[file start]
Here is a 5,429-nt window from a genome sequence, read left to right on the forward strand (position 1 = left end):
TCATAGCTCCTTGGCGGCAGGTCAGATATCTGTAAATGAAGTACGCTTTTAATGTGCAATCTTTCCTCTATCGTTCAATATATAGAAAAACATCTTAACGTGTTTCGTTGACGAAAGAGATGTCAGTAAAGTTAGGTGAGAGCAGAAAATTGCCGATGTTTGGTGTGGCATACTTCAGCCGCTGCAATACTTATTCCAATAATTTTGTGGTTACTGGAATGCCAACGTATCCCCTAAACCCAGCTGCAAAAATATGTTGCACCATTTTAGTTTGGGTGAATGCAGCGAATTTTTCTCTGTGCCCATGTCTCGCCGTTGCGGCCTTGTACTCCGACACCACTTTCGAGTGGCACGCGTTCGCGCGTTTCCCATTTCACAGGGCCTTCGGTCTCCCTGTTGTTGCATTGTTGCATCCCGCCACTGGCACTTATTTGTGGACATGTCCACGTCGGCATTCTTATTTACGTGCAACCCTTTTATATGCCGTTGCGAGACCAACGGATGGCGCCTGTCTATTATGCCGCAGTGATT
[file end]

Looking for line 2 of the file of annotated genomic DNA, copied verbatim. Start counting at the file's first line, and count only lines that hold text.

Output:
TCATAGCTCCTTGGCGGCAGGTCAGATATCTGTAAATGAAGTACGCTTTTAATGTGCAATCTTTCCTCTATCGTTCAATATATAGAAAAACATCTTAACGTGTTTCGTTGACGAAAGAGATGTCAGTAAAGTTAGGTGAGAGCAGAAAATTGCCGATGTTTGGTGTGGCATACTTCAGCCGCTGCAATACTTATTCCAATAATTTTGTGGTTACTGGAATGCCAACGTATCCCCTAAACCCAGCTGCAAAAATATGTTGCACCATTTTAGTTTGGGTGAATGCAGCGAATTTTTCTCTGTGCCCATGTCTCGCCGTTGCGGCCTTGTACTCCGACACCACTTTCGAGTGGCACGCGTTCGCGCGTTTCCCATTTCACAGGGCCTTCGGTCTCCCTGTTGTTGCATTGTTGCATCCCGCCACTGGCACTTATTTGTGGACATGTCCACGTCGGCATTCTTATTTACGTGCAACCCTTTTATATGCCGTTGCGAGACCAACGGATGGCGCCTGTCTATTATGCCGCAGTGATT